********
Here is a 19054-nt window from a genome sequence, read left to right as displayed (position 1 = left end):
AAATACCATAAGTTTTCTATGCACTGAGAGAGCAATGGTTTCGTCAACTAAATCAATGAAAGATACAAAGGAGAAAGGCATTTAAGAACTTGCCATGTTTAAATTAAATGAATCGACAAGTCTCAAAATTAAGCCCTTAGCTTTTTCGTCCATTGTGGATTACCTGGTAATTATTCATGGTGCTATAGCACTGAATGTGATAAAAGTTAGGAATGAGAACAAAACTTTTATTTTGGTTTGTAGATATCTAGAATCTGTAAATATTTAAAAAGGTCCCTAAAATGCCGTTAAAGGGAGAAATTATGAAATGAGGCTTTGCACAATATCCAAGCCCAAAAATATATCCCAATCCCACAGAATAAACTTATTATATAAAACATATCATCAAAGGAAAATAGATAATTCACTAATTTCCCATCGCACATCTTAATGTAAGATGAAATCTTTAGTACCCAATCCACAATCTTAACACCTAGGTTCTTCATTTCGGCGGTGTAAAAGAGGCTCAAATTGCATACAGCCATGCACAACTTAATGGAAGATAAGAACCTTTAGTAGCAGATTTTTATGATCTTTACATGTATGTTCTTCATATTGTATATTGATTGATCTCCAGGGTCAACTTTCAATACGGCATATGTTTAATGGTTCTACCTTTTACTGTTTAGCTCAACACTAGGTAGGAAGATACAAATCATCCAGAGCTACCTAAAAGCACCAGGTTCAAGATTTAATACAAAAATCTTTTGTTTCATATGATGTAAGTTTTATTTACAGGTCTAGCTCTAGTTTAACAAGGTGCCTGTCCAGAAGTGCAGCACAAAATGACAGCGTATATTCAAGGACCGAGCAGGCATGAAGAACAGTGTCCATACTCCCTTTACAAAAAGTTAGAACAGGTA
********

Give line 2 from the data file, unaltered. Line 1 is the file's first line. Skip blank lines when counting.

AAATACCATAAGTTTTCTATGCACTGAGAGAGCAATGGTTTCGTCAACTAAATCAATGAAAGATACAAAGGAGAAAGGCATTTAAGAACTTGCCATGTTTAAATTAAATGAATCGACAAGTCTCAAAATTAAGCCCTTAGCTTTTTCGTCCATTGTGGATTACCTGGTAATTATTCATGGTGCTATAGCACTGAATGTGATAAAAGTTAGGAATGAGAACAAAACTTTTATTTTGGTTTGTAGATATCTAGAATCTGTAAATATTTAAAAAGGTCCCTAAAATGCCGTTAAAGGGAGAAATTATGAAATGAGGCTTTGCACAATATCCAAGCCCAAAAATATATCCCAATCCCACAGAATAAACTTATTATATAAAACATATCATCAAAGGAAAATAGATAATTCACTAATTTCCCATCGCACATCTTAATGTAAGATGAAATCTTTAGTACCCAATCCACAATCTTAACACCTAGGTTCTTCATTTCGGCGGTGTAAAAGAGGCTCAAATTGCATACAGCCATGCACAACTTAATGGAAGATAAGAACCTTTAGTAGCAGATTTTTATGATCTTTACATGTATGTTCTTCATATTGTATATTGATTGATCTCCAGGGTCAACTTTCAATACGGCATATGTTTAATGGTTCTACCTTTTACTGTTTAGCTCAACACTAGGTAGGAAGATACAAATCATCCAGAGCTACCTAAAAGCACCAGGTTCAAGATTTAATACAAAAATCTTTTGTTTCATATGATGTAAGTTTTATTTACAGGTCTAGCTCTAGTTTAACAAGGTGCCTGTCCAGAAGTGCAGCACAAAATGACAGCGTATATTCAAGGACCGAGCAGGCATGAAGAACAGTGTCCATACTCCCTTTACAAAAAGTTAGAACAGGTA